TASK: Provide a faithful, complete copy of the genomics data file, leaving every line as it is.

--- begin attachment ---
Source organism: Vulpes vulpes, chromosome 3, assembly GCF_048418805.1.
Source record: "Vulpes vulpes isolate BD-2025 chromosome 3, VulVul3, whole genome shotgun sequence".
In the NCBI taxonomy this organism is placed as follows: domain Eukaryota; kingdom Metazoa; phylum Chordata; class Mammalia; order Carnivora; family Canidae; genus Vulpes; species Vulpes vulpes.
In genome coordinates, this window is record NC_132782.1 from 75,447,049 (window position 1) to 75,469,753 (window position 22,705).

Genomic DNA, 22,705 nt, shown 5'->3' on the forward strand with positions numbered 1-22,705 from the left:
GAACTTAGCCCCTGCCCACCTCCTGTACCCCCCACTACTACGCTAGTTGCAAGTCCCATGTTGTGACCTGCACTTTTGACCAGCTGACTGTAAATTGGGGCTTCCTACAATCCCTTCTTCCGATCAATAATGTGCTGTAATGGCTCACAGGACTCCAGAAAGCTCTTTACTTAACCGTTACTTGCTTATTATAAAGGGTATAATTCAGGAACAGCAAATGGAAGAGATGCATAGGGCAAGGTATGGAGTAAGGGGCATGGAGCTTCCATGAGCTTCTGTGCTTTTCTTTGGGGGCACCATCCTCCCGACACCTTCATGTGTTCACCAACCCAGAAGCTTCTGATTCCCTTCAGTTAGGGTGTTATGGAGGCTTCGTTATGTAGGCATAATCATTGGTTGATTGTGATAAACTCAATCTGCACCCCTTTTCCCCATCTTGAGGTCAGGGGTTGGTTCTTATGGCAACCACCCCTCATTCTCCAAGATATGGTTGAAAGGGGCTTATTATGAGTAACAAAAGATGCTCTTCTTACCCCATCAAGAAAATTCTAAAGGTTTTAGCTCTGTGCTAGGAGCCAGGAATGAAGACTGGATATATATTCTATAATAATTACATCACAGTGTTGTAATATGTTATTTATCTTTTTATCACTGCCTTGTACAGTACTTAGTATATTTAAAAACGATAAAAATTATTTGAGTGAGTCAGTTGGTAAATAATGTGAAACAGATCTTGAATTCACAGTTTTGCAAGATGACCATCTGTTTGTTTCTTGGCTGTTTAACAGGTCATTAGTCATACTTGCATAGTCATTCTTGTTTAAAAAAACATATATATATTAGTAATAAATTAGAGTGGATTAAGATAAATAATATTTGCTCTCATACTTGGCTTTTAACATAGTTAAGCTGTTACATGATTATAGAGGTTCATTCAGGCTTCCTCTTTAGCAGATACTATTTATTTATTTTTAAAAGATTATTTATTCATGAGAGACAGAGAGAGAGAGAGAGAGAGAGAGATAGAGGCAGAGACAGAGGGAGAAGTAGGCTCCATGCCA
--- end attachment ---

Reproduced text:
Source organism: Vulpes vulpes, chromosome 3, assembly GCF_048418805.1.
Source record: "Vulpes vulpes isolate BD-2025 chromosome 3, VulVul3, whole genome shotgun sequence".
In the NCBI taxonomy this organism is placed as follows: domain Eukaryota; kingdom Metazoa; phylum Chordata; class Mammalia; order Carnivora; family Canidae; genus Vulpes; species Vulpes vulpes.
In genome coordinates, this window is record NC_132782.1 from 75,447,049 (window position 1) to 75,469,753 (window position 22,705).

Genomic DNA, 22,705 nt, shown 5'->3' on the forward strand with positions numbered 1-22,705 from the left:
GAACTTAGCCCCTGCCCACCTCCTGTACCCCCCACTACTACGCTAGTTGCAAGTCCCATGTTGTGACCTGCACTTTTGACCAGCTGACTGTAAATTGGGGCTTCCTACAATCCCTTCTTCCGATCAATAATGTGCTGTAATGGCTCACAGGACTCCAGAAAGCTCTTTACTTAACCGTTACTTGCTTATTATAAAGGGTATAATTCAGGAACAGCAAATGGAAGAGATGCATAGGGCAAGGTATGGAGTAAGGGGCATGGAGCTTCCATGAGCTTCTGTGCTTTTCTTTGGGGGCACCATCCTCCCGACACCTTCATGTGTTCACCAACCCAGAAGCTTCTGATTCCCTTCAGTTAGGGTGTTATGGAGGCTTCGTTATGTAGGCATAATCATTGGTTGATTGTGATAAACTCAATCTGCACCCCTTTTCCCCATCTTGAGGTCAGGGGTTGGTTCTTATGGCAACCACCCCTCATTCTCCAAGATATGGTTGAAAGGGGCTTATTATGAGTAACAAAAGATGCTCTTCTTACCCCATCAAGAAAATTCTAAAGGTTTTAGCTCTGTGCTAGGAGCCAGGAATGAAGACTGGATATATATTCTATAATAATTACATCACAGTGTTGTAATATGTTATTTATCTTTTTATCACTGCCTTGTACAGTACTTAGTATATTTAAAAACGATAAAAATTATTTGAGTGAGTCAGTTGGTAAATAATGTGAAACAGATCTTGAATTCACAGTTTTGCAAGATGACCATCTGTTTGTTTCTTGGCTGTTTAACAGGTCATTAGTCATACTTGCATAGTCATTCTTGTTTAAAAAAACATATATATATTAGTAATAAATTAGAGTGGATTAAGATAAATAATATTTGCTCTCATACTTGGCTTTTAACATAGTTAAGCTGTTACATGATTATAGAGGTTCATTCAGGCTTCCTCTTTAGCAGATACTATTTATTTATTTTTAAAAGATTATTTATTCATGAGAGACAGAGAGAGAGAGAGAGAGAGAGAGATAGAGGCAGAGACAGAGGGAGAAGTAGGCTCCATGCCA